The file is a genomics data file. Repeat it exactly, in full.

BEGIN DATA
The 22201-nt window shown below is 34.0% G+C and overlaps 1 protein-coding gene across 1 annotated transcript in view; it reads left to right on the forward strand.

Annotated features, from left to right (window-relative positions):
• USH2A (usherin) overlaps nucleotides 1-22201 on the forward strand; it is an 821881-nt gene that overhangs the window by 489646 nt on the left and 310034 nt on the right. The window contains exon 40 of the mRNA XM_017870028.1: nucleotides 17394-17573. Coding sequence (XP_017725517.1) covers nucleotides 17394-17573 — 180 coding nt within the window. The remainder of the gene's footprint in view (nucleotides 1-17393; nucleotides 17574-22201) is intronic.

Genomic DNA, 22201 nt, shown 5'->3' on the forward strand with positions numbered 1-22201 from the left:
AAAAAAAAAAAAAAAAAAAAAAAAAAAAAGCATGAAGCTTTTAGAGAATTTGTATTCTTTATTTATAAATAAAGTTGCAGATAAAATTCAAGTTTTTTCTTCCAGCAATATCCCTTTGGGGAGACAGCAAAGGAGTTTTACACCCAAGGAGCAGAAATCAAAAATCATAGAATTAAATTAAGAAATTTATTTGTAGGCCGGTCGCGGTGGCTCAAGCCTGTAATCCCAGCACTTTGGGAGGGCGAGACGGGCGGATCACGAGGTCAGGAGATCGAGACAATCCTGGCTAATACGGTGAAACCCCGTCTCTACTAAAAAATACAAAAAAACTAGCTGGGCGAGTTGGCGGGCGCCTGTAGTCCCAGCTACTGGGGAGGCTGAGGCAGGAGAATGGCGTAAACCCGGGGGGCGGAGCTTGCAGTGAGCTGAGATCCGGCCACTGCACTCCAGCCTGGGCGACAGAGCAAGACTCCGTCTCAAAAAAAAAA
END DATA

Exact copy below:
The 22201-nt window shown below is 34.0% G+C and overlaps 1 protein-coding gene across 1 annotated transcript in view; it reads left to right on the forward strand.

Annotated features, from left to right (window-relative positions):
• USH2A (usherin) overlaps nucleotides 1-22201 on the forward strand; it is an 821881-nt gene that overhangs the window by 489646 nt on the left and 310034 nt on the right. The window contains exon 40 of the mRNA XM_017870028.1: nucleotides 17394-17573. Coding sequence (XP_017725517.1) covers nucleotides 17394-17573 — 180 coding nt within the window. The remainder of the gene's footprint in view (nucleotides 1-17393; nucleotides 17574-22201) is intronic.

Genomic DNA, 22201 nt, shown 5'->3' on the forward strand with positions numbered 1-22201 from the left:
AAAAAAAAAAAAAAAAAAAAAAAAAAAAAGCATGAAGCTTTTAGAGAATTTGTATTCTTTATTTATAAATAAAGTTGCAGATAAAATTCAAGTTTTTTCTTCCAGCAATATCCCTTTGGGGAGACAGCAAAGGAGTTTTACACCCAAGGAGCAGAAATCAAAAATCATAGAATTAAATTAAGAAATTTATTTGTAGGCCGGTCGCGGTGGCTCAAGCCTGTAATCCCAGCACTTTGGGAGGGCGAGACGGGCGGATCACGAGGTCAGGAGATCGAGACAATCCTGGCTAATACGGTGAAACCCCGTCTCTACTAAAAAATACAAAAAAACTAGCTGGGCGAGTTGGCGGGCGCCTGTAGTCCCAGCTACTGGGGAGGCTGAGGCAGGAGAATGGCGTAAACCCGGGGGGCGGAGCTTGCAGTGAGCTGAGATCCGGCCACTGCACTCCAGCCTGGGCGACAGAGCAAGACTCCGTCTCAAAAAAAAAA